“No one listens to me,” I said. “Do you hear me?”
Barbra twirled her hair and stared off into the distance. She wasn’t listening at all. Barbra and I go way back. My brother, Philip, he fell in love with her some months ago and upon finding that she was obsessed with interstellar space and that her son (the light of her life) was very keen on slingshots—poor Brother Philip, the clergyman, shot himself up to Mars with a large slingshot in the name of “love”—setting a world record by never coming back down again.
Since then, Barbra had married a really rummy man by the name of Archibald Cluck who spent most of his time at the grocery store where he worked as a clerk. I was sitting in Barbra’s home sipping some tea and expressing my distaste in everyone’s proclivity to not listen to me—Chip Baker, Radio Personality, ex.
“The only people who seem to listen to me are children,” I said.
“What was that?”
“Your son, for example. He seems to get along well with me.”
“Oh,” she said, finally giving me some attention. “I’m sorry I’ve been so distracted. I was reading the news. Did you hear about the zoo?”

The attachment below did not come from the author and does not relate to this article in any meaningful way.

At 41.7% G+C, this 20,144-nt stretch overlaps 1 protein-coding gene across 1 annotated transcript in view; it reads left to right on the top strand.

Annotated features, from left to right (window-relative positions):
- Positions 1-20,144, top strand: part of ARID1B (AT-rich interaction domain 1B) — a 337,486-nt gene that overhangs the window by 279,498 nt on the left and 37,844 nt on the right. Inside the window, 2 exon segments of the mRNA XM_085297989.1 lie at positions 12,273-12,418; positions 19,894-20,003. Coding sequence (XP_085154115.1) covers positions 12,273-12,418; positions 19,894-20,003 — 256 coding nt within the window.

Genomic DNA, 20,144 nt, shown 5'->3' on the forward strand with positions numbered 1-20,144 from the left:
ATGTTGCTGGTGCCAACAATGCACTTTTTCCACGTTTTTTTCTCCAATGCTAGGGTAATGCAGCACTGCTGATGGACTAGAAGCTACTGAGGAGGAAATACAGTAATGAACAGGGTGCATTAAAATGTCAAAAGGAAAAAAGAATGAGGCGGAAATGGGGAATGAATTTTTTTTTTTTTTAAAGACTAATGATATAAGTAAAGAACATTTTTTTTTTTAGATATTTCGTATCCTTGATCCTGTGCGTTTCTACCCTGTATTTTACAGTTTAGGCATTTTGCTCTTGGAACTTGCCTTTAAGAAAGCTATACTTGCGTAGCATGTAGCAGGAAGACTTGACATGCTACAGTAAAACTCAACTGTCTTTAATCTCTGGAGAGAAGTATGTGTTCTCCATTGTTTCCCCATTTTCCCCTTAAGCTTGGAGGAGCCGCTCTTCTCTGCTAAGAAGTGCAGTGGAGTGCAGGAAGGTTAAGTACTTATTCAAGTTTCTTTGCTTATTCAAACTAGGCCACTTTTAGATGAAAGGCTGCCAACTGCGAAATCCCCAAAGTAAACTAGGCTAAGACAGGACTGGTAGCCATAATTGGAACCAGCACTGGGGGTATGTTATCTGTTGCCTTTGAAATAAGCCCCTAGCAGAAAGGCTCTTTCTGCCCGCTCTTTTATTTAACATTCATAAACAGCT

“The zoo. It’s all over the broadcast. Apparently,” Barbra said, showing me the article on her phone. “Some crazy terrorist organization by the name of the Mashed Pudding Syndicate has released a bunch of animals.”
“What sort of animals?”
“Wild ones, apparently,” she said. “The keepers spent all day rounding most of them up. There’s just one that’s not accounted for.”
“Which one’s that?”
“So there’s a lion roaming the streets looking for dinner.”
“Don’t be ridiculous,” Barbra said. “It’s too early for dinner. He’s probably looking for a mid-afternoon snack. Now, what were you talking about?” she asked.
“I said ‘no one listens to me,’” I said.
“Yes, that’s right,” she agreed.
“The only person who ever seemed to listen to me was your son.”
“Yeah?” she said doubtfully.
“Well, other kids seemed to listen to me, too. Now that I think about it—children, they always listen to adults, don’t they? Wait a minute. I’m in need of a job and I’m sure I can get one at the school! Kids always listen to teachers.”
“You sure about that?” she asked.
“We’re in the middle of the school year, though.”
“You're right. Maybe I’ll just have to settle for being a babysitter, then. Kids always listen to babysitters.”
That was when Barbra’s eyes got that gleam in them that said she had come up with a scheme. She was always coming up with schemes. It was her pass-time.
“You can watch Gabe!” she said.